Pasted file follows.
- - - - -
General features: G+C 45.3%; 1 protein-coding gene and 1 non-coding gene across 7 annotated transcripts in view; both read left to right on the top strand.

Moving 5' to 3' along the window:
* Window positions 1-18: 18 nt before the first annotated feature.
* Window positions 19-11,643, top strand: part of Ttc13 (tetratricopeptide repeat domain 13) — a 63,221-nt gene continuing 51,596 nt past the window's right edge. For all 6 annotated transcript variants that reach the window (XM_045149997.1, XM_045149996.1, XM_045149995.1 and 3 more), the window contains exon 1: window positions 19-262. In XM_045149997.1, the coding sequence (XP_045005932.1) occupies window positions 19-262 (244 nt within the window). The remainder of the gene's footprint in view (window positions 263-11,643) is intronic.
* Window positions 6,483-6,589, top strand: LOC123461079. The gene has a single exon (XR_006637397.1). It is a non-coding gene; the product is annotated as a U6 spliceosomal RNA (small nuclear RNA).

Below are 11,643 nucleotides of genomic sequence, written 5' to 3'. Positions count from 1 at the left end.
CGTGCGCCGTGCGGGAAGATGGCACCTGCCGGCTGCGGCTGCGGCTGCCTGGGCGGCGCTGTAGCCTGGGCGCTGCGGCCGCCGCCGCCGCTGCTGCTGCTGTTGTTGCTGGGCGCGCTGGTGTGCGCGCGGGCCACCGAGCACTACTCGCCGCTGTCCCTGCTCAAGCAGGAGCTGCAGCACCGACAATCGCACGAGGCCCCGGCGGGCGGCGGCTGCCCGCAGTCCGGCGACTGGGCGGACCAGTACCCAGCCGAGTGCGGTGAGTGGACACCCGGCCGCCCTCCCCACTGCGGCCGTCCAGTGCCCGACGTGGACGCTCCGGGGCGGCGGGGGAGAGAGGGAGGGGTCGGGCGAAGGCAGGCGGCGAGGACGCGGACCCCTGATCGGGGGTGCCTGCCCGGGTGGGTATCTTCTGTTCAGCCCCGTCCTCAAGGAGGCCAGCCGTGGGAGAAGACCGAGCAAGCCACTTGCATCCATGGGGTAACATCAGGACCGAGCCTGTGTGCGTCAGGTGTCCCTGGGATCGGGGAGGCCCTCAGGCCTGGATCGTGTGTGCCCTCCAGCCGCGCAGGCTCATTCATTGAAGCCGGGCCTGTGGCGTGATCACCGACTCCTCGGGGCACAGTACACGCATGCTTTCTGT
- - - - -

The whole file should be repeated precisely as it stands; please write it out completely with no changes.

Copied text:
General features: G+C 45.3%; 1 protein-coding gene and 1 non-coding gene across 7 annotated transcripts in view; both read left to right on the top strand.

Moving 5' to 3' along the window:
* Window positions 1-18: 18 nt before the first annotated feature.
* Window positions 19-11,643, top strand: part of Ttc13 (tetratricopeptide repeat domain 13) — a 63,221-nt gene continuing 51,596 nt past the window's right edge. For all 6 annotated transcript variants that reach the window (XM_045149997.1, XM_045149996.1, XM_045149995.1 and 3 more), the window contains exon 1: window positions 19-262. In XM_045149997.1, the coding sequence (XP_045005932.1) occupies window positions 19-262 (244 nt within the window). The remainder of the gene's footprint in view (window positions 263-11,643) is intronic.
* Window positions 6,483-6,589, top strand: LOC123461079. The gene has a single exon (XR_006637397.1). It is a non-coding gene; the product is annotated as a U6 spliceosomal RNA (small nuclear RNA).

Below are 11,643 nucleotides of genomic sequence, written 5' to 3'. Positions count from 1 at the left end.
CGTGCGCCGTGCGGGAAGATGGCACCTGCCGGCTGCGGCTGCGGCTGCCTGGGCGGCGCTGTAGCCTGGGCGCTGCGGCCGCCGCCGCCGCTGCTGCTGCTGTTGTTGCTGGGCGCGCTGGTGTGCGCGCGGGCCACCGAGCACTACTCGCCGCTGTCCCTGCTCAAGCAGGAGCTGCAGCACCGACAATCGCACGAGGCCCCGGCGGGCGGCGGCTGCCCGCAGTCCGGCGACTGGGCGGACCAGTACCCAGCCGAGTGCGGTGAGTGGACACCCGGCCGCCCTCCCCACTGCGGCCGTCCAGTGCCCGACGTGGACGCTCCGGGGCGGCGGGGGAGAGAGGGAGGGGTCGGGCGAAGGCAGGCGGCGAGGACGCGGACCCCTGATCGGGGGTGCCTGCCCGGGTGGGTATCTTCTGTTCAGCCCCGTCCTCAAGGAGGCCAGCCGTGGGAGAAGACCGAGCAAGCCACTTGCATCCATGGGGTAACATCAGGACCGAGCCTGTGTGCGTCAGGTGTCCCTGGGATCGGGGAGGCCCTCAGGCCTGGATCGTGTGTGCCCTCCAGCCGCGCAGGCTCATTCATTGAAGCCGGGCCTGTGGCGTGATCACCGACTCCTCGGGGCACAGTACACGCATGCTTTCTGT